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    #1

    rattling = clanking

    Dear teachers,

    Would you be kind enough to tell me whether I am right with my interpretation of the expression in bold in the following sentence?

    At this minute the father of the family walked in, rattling his seals like a true British merchant.

    rattling = clanking

    Thank you for your efforts.

    Regards,

    V.

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    #2

    Re: rattling = clanking

    Quote Originally Posted by vil View Post
    Dear teachers,

    Would you be kind enough to tell me whether I am right with my interpretation of the expression in bold in the following sentence?

    At this minute the father of the family walked in, rattling his seals like a true British merchant.

    rattling = clanking

    Thank you for your efforts.

    Regards,

    V.
    *** Not a teacher***
    Is this translation from Russian? Sorry, I cannot get the sence of "seals" in this context.
    Last edited by Jack8rkin; 01-Sep-2010 at 13:28.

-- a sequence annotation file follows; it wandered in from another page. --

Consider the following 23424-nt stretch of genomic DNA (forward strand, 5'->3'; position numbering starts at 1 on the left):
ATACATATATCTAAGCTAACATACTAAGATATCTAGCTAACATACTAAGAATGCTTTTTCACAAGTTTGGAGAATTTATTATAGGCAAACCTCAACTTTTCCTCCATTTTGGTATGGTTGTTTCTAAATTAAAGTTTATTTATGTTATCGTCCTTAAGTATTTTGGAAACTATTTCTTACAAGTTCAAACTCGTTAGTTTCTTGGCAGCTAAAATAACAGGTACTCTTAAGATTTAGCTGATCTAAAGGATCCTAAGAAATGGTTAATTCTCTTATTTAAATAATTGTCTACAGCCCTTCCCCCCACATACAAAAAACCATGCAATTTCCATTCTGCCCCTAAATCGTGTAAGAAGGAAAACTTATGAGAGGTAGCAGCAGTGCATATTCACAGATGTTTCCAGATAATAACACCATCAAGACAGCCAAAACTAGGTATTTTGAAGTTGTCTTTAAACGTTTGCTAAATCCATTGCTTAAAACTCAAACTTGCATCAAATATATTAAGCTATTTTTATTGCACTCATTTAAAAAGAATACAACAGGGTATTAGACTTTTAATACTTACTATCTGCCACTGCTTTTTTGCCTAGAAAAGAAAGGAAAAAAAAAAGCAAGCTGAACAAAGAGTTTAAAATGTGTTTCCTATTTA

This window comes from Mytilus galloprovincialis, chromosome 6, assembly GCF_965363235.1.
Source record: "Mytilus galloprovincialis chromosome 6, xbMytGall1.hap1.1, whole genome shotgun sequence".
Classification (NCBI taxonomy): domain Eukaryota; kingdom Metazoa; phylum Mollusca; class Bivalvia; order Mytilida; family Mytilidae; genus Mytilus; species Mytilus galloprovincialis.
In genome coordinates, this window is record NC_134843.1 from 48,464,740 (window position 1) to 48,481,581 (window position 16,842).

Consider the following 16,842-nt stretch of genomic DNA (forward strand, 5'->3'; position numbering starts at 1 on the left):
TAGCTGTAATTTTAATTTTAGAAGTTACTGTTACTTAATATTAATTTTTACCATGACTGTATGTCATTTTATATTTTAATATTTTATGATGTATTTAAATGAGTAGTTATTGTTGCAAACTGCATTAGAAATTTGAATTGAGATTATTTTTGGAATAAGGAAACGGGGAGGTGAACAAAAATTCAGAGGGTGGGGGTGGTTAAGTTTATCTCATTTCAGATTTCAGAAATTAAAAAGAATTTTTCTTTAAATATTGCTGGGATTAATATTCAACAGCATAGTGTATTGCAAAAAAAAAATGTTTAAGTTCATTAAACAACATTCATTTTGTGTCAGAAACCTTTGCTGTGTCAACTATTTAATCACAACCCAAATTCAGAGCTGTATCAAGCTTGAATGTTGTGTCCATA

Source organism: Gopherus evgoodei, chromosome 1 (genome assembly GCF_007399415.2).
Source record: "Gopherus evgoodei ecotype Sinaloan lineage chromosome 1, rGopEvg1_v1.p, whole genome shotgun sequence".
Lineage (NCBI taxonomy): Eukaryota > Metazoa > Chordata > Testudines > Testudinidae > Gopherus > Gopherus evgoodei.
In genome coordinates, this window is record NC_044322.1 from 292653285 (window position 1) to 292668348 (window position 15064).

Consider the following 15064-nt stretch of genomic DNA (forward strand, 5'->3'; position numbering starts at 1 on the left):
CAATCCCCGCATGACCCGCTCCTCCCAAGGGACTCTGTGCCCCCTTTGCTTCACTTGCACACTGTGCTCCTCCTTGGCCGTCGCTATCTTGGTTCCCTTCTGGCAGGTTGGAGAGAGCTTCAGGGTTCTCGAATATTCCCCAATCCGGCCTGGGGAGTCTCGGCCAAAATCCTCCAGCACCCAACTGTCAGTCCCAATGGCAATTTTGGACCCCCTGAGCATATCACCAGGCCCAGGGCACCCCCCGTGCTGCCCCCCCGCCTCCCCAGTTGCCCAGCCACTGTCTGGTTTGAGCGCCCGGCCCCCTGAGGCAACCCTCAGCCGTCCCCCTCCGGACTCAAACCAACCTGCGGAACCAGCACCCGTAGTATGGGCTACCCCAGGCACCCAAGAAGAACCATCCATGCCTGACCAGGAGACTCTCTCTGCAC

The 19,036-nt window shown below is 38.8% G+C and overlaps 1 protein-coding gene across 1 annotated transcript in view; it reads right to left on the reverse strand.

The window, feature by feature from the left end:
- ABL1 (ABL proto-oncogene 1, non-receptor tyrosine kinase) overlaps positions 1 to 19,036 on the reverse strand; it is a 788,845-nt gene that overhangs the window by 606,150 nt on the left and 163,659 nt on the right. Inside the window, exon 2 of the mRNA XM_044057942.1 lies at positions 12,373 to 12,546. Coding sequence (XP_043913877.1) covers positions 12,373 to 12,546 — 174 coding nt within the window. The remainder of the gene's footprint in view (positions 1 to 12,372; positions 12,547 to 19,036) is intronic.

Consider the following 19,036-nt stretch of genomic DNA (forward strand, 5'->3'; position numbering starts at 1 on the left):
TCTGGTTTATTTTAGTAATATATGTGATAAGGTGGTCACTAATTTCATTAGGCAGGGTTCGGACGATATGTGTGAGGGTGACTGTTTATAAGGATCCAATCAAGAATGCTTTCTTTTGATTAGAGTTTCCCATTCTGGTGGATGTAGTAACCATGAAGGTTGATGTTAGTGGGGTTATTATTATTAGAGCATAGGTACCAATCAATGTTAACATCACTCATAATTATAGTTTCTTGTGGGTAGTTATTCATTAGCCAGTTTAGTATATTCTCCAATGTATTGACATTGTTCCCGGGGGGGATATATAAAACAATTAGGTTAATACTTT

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    #3

    Re: rattling = clanking

    Hi Jack8rkin,

    In my humble opinion the most probable meaning of the term in question is the classical one.

    seal = a device incised to make an impression; used to secure a closing or to authenticate documents

    I assume that the merchants in the mentioned old times was carrying their seals hooked on their belts. So they were something like mobile offices.

    Regards,

    V.

  1. konungursvia's Avatar
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    #4

    Re: rattling = clanking

    Rattling does equal clanking, though rattling means a higher pitch and a higher frequency. For example, change in your pocket might rattle, but two swords in a swordfight might clank very second or two.

    I remember as a kid in Germany buying 90 minute blank cassettes that boasted of "kristallklarischeklange"!!! Thanks for reminding me of that.

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